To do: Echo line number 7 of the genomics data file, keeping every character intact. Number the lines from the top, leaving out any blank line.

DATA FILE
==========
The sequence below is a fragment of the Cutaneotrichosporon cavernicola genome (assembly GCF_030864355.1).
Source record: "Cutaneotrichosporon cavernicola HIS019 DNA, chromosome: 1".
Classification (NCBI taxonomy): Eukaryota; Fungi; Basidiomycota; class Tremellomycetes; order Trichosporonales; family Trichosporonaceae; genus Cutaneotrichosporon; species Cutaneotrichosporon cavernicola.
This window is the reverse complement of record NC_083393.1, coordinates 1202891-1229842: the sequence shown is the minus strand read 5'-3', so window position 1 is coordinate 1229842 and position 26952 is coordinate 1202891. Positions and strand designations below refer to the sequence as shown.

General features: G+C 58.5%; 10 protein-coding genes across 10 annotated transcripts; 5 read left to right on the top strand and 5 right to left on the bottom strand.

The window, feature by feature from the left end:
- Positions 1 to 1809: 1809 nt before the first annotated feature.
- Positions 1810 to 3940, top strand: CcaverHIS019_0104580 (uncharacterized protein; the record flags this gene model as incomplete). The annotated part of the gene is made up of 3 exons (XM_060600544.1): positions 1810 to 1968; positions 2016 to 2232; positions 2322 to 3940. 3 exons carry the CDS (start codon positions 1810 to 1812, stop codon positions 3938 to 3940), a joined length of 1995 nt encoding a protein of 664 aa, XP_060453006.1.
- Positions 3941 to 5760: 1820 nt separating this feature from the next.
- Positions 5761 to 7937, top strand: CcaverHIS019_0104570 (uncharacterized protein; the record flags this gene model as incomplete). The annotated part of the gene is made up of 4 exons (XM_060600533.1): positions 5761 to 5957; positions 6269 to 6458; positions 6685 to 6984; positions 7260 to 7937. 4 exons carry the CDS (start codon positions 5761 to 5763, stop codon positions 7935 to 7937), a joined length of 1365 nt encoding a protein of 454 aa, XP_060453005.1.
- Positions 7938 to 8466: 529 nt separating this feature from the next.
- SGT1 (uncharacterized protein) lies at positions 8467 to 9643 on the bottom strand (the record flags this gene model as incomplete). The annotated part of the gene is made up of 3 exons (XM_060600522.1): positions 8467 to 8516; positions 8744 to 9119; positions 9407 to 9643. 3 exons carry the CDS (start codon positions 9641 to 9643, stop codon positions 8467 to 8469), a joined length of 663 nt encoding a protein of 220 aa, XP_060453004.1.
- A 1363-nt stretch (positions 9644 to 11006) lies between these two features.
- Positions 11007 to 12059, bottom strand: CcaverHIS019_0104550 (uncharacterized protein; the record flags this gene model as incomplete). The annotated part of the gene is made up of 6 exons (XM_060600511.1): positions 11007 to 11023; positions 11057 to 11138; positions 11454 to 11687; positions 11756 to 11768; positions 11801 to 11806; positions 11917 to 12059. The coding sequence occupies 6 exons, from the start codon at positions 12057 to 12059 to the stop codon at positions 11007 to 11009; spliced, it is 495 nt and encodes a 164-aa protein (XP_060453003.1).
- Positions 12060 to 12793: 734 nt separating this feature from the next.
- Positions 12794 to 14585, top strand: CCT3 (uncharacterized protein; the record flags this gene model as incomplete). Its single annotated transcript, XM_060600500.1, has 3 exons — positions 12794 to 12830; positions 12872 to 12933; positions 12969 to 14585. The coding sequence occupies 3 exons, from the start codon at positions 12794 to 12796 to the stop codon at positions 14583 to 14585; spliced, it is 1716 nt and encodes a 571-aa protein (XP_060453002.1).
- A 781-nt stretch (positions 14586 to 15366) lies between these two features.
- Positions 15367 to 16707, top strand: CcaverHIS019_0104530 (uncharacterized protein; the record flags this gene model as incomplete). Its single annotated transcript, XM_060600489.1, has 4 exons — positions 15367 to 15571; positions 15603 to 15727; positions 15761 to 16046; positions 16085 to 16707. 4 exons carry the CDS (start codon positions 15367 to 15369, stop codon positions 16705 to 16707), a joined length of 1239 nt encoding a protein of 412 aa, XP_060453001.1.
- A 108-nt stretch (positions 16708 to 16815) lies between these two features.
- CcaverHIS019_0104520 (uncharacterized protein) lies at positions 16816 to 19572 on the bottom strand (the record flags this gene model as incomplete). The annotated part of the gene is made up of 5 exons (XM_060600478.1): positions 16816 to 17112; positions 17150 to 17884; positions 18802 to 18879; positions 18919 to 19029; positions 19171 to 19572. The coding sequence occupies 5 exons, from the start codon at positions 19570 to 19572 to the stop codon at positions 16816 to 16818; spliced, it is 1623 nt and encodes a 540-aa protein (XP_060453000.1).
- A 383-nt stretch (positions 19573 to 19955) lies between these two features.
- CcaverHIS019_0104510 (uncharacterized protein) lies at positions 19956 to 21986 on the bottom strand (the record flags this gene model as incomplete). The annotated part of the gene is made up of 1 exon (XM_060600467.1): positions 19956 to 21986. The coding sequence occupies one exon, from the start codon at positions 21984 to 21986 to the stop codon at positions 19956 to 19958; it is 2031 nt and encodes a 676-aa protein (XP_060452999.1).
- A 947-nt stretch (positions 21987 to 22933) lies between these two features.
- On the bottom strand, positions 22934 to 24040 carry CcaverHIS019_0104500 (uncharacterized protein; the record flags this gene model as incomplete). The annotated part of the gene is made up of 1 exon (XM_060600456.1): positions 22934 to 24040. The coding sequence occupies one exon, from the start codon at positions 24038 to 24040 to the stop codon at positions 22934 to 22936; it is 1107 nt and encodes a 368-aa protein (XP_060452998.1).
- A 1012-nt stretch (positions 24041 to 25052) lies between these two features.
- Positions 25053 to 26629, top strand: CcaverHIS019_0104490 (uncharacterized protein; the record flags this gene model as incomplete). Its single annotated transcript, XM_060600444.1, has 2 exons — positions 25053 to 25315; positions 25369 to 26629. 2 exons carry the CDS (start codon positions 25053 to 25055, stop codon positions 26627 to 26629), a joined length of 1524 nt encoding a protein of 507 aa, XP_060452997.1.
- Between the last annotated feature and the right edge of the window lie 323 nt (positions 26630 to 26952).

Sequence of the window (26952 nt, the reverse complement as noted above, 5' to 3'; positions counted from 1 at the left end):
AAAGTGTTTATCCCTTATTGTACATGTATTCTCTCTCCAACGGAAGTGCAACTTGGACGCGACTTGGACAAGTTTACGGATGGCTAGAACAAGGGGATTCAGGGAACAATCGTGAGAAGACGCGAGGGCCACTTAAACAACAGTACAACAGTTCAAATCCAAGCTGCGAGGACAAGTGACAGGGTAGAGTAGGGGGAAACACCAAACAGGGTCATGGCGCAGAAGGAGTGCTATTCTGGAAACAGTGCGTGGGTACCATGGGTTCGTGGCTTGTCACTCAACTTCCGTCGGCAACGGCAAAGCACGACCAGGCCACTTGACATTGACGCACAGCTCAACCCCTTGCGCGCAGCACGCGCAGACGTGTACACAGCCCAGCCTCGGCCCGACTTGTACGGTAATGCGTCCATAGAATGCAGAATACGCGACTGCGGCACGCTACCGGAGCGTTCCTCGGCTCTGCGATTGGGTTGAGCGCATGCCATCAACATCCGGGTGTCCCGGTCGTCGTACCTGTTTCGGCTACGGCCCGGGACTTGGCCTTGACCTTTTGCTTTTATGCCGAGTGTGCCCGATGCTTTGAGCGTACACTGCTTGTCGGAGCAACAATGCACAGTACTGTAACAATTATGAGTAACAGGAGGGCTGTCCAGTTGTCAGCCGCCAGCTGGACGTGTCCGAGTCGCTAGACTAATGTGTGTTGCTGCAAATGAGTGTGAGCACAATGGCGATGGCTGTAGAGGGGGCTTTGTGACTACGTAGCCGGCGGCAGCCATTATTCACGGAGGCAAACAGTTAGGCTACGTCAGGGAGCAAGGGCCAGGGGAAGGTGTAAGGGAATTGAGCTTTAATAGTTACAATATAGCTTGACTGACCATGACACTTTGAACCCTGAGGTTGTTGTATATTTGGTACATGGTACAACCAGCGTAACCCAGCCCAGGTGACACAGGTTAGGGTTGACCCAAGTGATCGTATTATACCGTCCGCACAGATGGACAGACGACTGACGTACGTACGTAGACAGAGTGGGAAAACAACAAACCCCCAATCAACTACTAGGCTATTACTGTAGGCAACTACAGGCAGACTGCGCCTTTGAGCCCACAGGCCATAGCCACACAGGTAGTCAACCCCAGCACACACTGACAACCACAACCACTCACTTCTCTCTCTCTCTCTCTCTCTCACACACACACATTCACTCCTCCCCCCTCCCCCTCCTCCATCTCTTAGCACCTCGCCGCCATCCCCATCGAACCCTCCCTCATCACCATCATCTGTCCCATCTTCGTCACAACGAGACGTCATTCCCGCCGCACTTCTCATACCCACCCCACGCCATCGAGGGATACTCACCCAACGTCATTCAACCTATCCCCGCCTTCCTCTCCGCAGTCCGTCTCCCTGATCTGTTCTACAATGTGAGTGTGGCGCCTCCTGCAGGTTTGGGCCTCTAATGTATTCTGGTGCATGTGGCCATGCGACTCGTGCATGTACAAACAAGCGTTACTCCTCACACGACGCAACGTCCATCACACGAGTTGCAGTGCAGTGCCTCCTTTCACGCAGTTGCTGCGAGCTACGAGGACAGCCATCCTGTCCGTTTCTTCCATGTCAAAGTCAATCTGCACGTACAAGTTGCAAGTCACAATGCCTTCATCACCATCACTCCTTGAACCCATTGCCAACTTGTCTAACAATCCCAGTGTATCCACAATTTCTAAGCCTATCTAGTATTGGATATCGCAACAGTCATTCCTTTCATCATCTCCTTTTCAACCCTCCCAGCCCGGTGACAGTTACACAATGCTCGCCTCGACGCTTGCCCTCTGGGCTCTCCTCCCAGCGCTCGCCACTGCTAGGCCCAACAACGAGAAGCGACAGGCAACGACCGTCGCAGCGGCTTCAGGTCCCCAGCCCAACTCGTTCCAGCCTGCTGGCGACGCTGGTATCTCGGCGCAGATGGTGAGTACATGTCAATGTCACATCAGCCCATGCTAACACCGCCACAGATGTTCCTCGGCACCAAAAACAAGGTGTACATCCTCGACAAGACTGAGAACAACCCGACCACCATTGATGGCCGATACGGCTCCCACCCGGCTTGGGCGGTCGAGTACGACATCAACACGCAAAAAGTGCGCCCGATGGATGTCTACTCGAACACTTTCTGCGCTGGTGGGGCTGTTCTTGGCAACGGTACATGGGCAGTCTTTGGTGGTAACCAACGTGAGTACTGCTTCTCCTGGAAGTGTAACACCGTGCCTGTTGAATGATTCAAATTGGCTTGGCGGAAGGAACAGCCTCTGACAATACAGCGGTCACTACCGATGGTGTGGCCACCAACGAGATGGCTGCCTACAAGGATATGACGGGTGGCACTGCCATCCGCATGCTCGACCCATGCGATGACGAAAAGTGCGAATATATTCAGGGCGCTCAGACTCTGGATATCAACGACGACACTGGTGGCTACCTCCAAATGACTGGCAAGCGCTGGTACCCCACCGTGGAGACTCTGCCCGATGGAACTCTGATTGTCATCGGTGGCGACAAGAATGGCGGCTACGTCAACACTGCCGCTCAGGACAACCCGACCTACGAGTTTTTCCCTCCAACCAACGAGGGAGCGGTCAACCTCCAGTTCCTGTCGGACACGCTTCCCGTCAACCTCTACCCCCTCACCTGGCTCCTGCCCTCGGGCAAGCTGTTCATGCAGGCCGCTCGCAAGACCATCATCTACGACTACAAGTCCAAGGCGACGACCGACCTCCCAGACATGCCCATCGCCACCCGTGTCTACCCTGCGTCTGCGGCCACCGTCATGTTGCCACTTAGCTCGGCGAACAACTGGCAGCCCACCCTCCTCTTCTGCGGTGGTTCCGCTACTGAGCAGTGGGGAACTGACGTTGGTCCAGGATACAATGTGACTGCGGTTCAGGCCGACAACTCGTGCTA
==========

- Positions 1 to 1809: 1809 nt before the first annotated feature.